SHUFLY Moves North
Arrival at Da Nang-I Corps Tactical Zone-Military Situation, September 1962-Initial Helicopter Operations-Marine People-to-People Program-SHUFLY Operations in I Corps
Arrival at Da Nang
Da Nang retained many characteristics of an old French colonial port city when the Marines arrived there in mid-September 1962. With its thriving market place, its throngs of bicycles, and a noticeable dearth of automobile traffic, the city was certainly more Asian than European in appearance. Still, the former French presence was evident in the architecture of public buildings, electric and telephone lines, paved streets, built-up waterfront, and an airfield. Although the French influence seemed not to have disturbed the traditional Vietnamese culture, it had imparted a picturesque charm to South Vietnam's second largest city.
Virtually surrounded by the city itself, Da Nang's airfield was to serve as SHUFLY's new base of operations. Having been rebuilt as a military base by the French following World War II, the Da Nang facility was relatively modern. Understandably, it differed in many ways from the crude little airfield the Marines had left behind in the steamy Mekong Delta. The runway, for example, was considerably longer, having 8,000 feet of paved surface. The Da Nang base was also busier, having already been occupied by Vietnamese and U.S. Air Force units. Furthermore, it served the city as a commercial airport.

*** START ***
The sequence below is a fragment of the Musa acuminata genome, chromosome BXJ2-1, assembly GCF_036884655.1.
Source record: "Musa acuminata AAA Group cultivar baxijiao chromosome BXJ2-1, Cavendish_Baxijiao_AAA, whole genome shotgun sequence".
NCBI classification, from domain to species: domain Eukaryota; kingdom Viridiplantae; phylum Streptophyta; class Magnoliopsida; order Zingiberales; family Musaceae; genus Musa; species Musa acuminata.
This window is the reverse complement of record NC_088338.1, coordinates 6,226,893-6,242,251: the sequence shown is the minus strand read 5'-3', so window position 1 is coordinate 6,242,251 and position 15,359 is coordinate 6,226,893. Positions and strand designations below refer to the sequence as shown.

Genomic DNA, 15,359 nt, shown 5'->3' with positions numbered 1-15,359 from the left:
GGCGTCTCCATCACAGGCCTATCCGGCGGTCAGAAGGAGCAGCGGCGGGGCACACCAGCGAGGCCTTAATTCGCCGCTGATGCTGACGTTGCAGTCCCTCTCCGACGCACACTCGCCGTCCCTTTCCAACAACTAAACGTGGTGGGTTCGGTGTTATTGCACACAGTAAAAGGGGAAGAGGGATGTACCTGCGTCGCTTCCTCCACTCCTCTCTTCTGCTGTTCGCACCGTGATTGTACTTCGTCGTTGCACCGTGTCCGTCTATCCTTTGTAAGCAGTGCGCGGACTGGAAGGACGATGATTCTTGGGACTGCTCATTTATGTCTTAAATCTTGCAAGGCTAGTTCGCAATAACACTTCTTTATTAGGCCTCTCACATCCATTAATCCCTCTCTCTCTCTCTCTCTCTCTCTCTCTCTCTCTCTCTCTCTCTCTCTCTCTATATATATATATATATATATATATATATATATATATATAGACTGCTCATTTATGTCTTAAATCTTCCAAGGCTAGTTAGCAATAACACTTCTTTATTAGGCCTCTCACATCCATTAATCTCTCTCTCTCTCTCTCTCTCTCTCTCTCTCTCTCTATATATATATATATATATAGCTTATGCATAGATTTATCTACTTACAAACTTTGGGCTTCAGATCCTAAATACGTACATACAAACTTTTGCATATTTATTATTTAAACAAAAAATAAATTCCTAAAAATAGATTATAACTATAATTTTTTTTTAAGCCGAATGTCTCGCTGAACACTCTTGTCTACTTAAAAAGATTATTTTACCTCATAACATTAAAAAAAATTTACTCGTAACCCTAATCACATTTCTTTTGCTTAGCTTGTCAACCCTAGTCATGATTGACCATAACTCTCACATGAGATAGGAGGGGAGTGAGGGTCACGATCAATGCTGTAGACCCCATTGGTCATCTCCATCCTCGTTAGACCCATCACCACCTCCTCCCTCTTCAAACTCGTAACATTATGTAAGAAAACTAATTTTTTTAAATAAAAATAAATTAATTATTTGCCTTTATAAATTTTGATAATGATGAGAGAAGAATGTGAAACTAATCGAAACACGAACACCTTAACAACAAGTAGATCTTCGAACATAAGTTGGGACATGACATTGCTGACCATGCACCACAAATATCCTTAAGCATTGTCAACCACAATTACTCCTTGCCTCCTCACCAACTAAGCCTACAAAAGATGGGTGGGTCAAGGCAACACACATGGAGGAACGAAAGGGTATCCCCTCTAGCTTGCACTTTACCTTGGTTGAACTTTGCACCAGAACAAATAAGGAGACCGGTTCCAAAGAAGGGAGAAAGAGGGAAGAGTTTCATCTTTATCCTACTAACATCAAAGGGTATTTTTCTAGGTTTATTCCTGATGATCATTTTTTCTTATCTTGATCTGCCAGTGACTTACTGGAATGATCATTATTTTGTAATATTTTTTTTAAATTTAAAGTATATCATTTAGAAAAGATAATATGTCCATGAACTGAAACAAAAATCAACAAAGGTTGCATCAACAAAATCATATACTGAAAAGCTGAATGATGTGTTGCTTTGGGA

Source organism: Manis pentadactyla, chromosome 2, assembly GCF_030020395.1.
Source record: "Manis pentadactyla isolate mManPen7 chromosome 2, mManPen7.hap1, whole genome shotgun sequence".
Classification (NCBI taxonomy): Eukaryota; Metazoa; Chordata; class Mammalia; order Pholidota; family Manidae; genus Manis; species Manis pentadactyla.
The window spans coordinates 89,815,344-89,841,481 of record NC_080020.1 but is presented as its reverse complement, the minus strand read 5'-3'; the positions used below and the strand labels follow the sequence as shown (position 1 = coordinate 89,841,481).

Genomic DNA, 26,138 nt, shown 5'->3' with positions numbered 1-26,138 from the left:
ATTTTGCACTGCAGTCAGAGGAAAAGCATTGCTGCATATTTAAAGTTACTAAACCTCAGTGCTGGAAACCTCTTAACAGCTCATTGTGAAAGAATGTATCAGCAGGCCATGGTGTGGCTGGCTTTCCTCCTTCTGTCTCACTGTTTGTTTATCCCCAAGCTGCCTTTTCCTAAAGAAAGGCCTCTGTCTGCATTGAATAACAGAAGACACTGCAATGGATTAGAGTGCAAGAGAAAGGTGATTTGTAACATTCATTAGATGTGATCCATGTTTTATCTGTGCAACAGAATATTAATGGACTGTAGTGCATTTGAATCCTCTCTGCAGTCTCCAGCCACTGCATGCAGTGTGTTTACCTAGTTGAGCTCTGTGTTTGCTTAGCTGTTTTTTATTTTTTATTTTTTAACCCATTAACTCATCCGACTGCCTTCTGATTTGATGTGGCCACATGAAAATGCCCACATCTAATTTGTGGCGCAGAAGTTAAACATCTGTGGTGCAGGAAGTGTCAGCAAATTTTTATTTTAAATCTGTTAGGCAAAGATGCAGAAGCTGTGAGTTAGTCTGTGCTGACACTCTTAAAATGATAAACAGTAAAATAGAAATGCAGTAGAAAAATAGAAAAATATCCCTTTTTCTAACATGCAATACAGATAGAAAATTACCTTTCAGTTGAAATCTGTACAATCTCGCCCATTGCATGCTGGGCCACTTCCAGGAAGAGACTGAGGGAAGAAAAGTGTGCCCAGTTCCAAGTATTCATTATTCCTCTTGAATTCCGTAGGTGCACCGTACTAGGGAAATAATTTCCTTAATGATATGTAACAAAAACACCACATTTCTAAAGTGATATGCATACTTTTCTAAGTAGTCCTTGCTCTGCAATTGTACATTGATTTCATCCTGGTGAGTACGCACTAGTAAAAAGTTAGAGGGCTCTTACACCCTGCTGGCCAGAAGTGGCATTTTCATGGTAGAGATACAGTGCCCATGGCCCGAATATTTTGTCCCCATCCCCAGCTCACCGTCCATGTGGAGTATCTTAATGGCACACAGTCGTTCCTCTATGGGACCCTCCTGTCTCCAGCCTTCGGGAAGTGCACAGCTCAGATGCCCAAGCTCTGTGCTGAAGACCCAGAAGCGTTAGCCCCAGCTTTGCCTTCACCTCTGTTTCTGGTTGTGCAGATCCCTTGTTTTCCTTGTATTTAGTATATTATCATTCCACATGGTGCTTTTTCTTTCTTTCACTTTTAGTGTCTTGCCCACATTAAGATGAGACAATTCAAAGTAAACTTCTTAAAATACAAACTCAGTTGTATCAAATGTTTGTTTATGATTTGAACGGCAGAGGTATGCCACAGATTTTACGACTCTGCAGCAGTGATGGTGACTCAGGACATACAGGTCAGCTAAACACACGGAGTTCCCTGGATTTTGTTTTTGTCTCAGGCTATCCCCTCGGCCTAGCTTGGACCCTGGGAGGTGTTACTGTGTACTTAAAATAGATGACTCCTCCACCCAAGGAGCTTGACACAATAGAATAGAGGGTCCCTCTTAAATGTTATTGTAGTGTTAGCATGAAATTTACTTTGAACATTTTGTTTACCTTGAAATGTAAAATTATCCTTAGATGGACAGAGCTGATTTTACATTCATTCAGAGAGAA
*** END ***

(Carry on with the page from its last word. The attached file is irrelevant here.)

Scattered around the long north-south runway were numerous clusters of French-built masonry structures. A group of 50 of these yellow-walled buildings, located about one half mile west of the runway, had been designated as living quarters for the newly arrived Marines. Although the actual living spaces were somewhat crowded and in need of much repair, the indoor toilets, showers, ceiling fans, and fluorescent lights (none of which functioned properly) were welcomed by the men who
had experienced the discomforts of life in So0 Trang's 'tent city.' Once the Marines had moved in, their compound would include a chapel, medical and dental facilities, service clubs, a movie, a barber shop, a laundry, and a mess hall.
While many of the problems encountered initially by the Marines at Da Nang were similar to those that had greeted their predecessors at Soc Trang, there were also some new ones to be resolved. The two most imposing of these stemmed from the distance between the living compound and working areas. Located along the southeast side of the airstrip, the flight line and hangar were nearly three miles from the Marine quarters by road. Located still farther away, about a quarter mile south of the hangar, were the motor pool and communications facility. In addition to creating a new requirement for transportation, the distances between the various areas necessitated adjustments in the security arrangements which had been used at Soc Trang. Fortunately SHUFLY's first commander, Colonel Carey, had foreseen the requirement for transportation between the living area and the flight line during his visit to the Da Nang installation in April. The problem was solved by the purchase of three used American school buses which were already on hand when the Marines arrived from Soc Trang. The security situation proved somewhat more perplexing. Initally Colonel Ireland handled the problem in much the same manner as it had been at Soc Trang. A permanent sergeant-of-the-guard was detailed to supervise a security force composed of men from the MABS-16 sub unit and HMM-163. Guard posts were established around the helicopter flight line, the hangar, the TAFDS, the motor pool-communications area, and the billeting compound. But this arrangement, while
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